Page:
AREA FIVE: "Liza McCready"
Area Five came about from a weird need to use the internet for something...else. I wanted to make a short film, but I lack just about all the resources needed to pull off something that looks good. Cash being chief among them, followed by crew and gear (in no particular order).
THE MAKING OF AREA FIVE
THE MAKING OF AREA FIVE
Thus, it became an exercise in limitations. What did I have? What could I do? I have a cheap digital camera ($100) that's just a step above cell phone cams. I have no sound equipment to speak of. I can wrangle no more than probably two people at one time. Probably not actual actors either.
Sets? Well, I just got creative there. It's a frakking storage unit. I could have done something in my apartment or outside, but I just didn't want to set anything in my apartment and there's a distinct lack of control in doing things outside, though I've got an idea or two for the future there. Also, I didn't want to do anything that looked like it was in LA.
There's the limitation of YouTube. Naturally, I want people to be able to see it, and YouTube provides an excellent platform, so there's the ten-minute maximum. I know that people's internet attention span is probably closer to three minutes, but suck it.
The internet also favors comedy. I am not with the massively funny, so again...suck it, internet.
So, all of the above spells low-tech. So, I began to think, how can I excuse being ridiculously low-tech. How can being low-tech be part of the story or the concept in someway. Well, if you've ever seen police interrogation video on the news, you've noticed that it uniformly looks like total crap.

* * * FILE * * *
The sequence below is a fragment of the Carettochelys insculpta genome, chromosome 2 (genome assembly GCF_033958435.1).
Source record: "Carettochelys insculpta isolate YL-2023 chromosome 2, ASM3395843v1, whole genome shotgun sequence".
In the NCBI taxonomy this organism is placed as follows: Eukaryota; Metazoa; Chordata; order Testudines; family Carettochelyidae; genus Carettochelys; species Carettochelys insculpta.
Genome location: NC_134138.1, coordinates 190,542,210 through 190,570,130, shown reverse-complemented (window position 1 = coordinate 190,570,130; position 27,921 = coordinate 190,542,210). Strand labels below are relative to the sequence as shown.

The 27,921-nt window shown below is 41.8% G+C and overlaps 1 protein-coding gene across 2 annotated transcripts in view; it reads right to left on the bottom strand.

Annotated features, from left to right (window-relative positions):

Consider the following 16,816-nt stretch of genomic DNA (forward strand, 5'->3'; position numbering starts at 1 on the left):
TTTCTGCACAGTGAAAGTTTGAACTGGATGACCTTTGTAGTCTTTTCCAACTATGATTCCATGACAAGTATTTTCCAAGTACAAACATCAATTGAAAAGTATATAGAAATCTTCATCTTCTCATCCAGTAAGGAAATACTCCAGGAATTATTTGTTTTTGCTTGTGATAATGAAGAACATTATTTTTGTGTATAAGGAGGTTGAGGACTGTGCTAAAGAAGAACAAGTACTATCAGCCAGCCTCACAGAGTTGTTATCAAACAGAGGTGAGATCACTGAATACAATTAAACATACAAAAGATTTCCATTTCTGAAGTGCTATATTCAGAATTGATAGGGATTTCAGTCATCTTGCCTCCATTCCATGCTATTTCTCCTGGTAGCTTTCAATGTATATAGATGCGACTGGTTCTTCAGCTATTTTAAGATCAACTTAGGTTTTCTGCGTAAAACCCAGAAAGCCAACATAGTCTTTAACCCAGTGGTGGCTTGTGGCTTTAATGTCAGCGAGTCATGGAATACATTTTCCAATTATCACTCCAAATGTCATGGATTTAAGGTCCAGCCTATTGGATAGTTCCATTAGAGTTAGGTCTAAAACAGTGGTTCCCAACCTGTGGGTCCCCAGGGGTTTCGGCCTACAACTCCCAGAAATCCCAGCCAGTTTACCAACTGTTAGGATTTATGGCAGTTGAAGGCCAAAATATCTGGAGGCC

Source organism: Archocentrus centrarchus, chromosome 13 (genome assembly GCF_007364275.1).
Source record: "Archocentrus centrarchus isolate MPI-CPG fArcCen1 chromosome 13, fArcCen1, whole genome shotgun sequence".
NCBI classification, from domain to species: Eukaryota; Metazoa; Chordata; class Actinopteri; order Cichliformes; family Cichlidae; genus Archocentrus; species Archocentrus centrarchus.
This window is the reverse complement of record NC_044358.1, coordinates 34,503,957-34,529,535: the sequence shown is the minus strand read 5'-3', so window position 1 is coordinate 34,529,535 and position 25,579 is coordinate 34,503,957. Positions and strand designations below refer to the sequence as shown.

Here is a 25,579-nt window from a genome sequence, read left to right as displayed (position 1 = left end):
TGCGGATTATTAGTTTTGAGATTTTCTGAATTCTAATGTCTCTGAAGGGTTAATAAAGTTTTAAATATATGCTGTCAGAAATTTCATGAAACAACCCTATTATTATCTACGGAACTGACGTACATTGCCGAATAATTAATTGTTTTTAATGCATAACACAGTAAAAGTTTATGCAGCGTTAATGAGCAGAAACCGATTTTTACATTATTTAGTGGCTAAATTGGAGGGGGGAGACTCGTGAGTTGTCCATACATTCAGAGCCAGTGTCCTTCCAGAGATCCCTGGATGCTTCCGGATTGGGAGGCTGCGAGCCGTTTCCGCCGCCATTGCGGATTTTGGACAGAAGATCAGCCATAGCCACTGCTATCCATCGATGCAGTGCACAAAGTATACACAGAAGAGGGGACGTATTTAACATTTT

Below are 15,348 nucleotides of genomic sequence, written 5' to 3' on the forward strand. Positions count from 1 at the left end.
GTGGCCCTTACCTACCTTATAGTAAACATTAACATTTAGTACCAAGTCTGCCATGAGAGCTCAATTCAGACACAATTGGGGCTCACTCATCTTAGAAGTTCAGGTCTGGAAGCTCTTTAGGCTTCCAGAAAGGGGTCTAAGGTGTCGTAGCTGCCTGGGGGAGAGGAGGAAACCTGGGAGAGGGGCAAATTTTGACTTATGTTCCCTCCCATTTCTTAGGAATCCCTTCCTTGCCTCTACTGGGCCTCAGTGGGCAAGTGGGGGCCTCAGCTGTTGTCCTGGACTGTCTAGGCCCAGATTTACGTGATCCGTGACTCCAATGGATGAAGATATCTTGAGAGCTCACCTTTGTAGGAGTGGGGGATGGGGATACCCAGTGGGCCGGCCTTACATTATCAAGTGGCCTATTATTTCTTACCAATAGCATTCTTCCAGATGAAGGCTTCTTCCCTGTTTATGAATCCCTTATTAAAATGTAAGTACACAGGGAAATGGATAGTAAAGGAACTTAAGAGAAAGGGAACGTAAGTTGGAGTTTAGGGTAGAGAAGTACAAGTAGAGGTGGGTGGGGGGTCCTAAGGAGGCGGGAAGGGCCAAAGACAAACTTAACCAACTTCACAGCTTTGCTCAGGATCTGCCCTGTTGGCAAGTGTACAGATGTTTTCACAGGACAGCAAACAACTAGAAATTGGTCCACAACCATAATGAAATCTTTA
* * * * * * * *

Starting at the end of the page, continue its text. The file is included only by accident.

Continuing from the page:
And, of course, Homicide: Life on the Street, is one of my favoritest shows ev-ar and is the master of the police interrogation scene. Can you say homage?
And so, the concept of the police interrogation video, pulled straight from the police archives was born. I wanted to spiff it up some. Technologize it. What if the detective had access to all municipal databases (not to mention the internet) by means of a tech assistant (so as not to spoil the rhythms of interrogation). It would also allow me to play with some on-screen elements, making this look less like a short film and more like an artifact.
Winston (Crump) is a guy I worked with. He's taking acting classes. I talked him into it. Emily (Liza), I was just talking about the idea with, mining her for advice (because she's taken on the whole professional short film thing, directing it herself, and she's totally a producer) and, for some reason, asked her if she'd be interested. She was, for psychological reasons. She wanted to see what it was like to be on the other side of the camera.
The 911 operator is my neighbor. I reached out for some local flavor and in Chicago, cast Joelle as Shelby Vance.
I found and totally wrecked a table. Graffiti, installed a handcuff bar (as seen on The Shield), hit it with stuff, etc. Got some stuff for the wall and, after deciding that no room in my apartment could be adequately converted, nor my garage, I located a Public Storage that had regular doors instead of roll-ups. And one dollar for the first month rent. Hyper-scammy. The set was probably the easiest part.
My hands, not so steady, nor was the camera designed to be held as steady, so the camera was stationary. On top of a box. It fit.
The Public Storage closed at five, so we had to be out before then. Also, we had to stop shooting when ever somebody decided they needed their ratty old couch.
Also, I'm no director. Not technically anyway. A little bit of experience dealing with stage directing, but not for something to be edited, blocking and what-not was a little more fluid that it should have been, so I would up doing a lot of directing after the fact. And after I learned how to edit. Some. I probably didn't do it right, but come on...the instruction manual was (I kid you not) 1152 pages. And not awesomely clear on some topics.
Very much a learning experience.